Angela Olive Carter: The Sadeian Woman

(1983 words)

In her work, originally published in New York as The Sadeian Woman and the Ideology of Pornography (1978) and shortly after in London under the title The Sadeian Woman: An Exercise in Cultural History (1979), Angela Carter claims that the pornographic literature of the Marquis de Sade (1740–1814) can be used by twentieth-century feminists because within it the “nature” of women is exposed as culturally determined. Carter’s critical enquiry follows three of Sade’s texts: Justine, or The Misfortunes of Virtue (1791), Juliette, or The Prosperities of Vice (1797), and Philosophy in the Boudoir (1795). By addressing Sade’s female characters Justine, Juliette, and Eugénie, Carter critiques the …

Please log in to consult the article in its entirety. If you are a member (student of staff) of a subscribing institution (see List), you should be able to access the LE on campus directly (without the need to log in), and off-campus either via the institutional log in we offer, or via your institution's remote access facilities, or by creating a personal user account with your institutional email address. If you are not a member of a subscribing institution, you will need to purchase a personal subscription. For more information on how to subscribe as an individual user, please see under Individual Subcriptions.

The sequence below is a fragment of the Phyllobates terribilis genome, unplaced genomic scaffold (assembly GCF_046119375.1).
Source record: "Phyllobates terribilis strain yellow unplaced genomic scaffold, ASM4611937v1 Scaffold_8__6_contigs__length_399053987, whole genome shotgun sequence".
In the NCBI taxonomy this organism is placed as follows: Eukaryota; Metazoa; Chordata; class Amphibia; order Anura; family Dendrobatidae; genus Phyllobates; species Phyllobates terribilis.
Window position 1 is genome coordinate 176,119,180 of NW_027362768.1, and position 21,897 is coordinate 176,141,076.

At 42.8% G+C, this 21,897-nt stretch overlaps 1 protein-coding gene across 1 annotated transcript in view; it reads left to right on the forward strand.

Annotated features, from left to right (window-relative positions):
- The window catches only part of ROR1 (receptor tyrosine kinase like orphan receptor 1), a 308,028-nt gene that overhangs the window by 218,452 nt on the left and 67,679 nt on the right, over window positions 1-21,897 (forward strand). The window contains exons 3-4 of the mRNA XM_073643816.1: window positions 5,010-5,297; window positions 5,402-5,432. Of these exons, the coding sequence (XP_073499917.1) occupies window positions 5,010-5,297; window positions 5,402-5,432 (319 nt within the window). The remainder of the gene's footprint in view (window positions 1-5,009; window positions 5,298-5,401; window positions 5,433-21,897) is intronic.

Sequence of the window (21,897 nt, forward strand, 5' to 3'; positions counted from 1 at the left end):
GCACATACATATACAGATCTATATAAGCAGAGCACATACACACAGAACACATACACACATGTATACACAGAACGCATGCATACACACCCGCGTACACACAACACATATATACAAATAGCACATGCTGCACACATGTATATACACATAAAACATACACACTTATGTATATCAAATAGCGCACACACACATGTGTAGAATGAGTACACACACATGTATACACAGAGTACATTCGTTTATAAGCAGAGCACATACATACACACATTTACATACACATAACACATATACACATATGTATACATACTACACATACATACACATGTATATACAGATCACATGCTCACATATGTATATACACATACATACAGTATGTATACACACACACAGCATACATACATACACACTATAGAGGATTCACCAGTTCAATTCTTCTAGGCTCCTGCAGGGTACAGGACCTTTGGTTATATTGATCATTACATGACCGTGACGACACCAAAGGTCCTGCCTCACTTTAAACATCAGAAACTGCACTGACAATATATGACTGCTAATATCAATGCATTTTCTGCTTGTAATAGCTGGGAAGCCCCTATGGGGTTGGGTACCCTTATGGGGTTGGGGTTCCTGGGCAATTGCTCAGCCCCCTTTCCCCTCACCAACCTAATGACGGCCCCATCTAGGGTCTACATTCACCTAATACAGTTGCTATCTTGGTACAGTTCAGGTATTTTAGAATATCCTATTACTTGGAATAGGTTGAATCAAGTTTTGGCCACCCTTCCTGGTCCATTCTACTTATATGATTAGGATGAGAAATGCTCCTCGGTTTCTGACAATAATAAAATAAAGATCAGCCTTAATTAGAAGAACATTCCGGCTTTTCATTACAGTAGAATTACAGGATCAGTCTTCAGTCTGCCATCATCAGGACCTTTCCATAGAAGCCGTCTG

Crawford, Amy Suzanne. "The Sadeian Woman". The Literary Encyclopedia. First published 05 July 2015
[, accessed 26 September 2016.]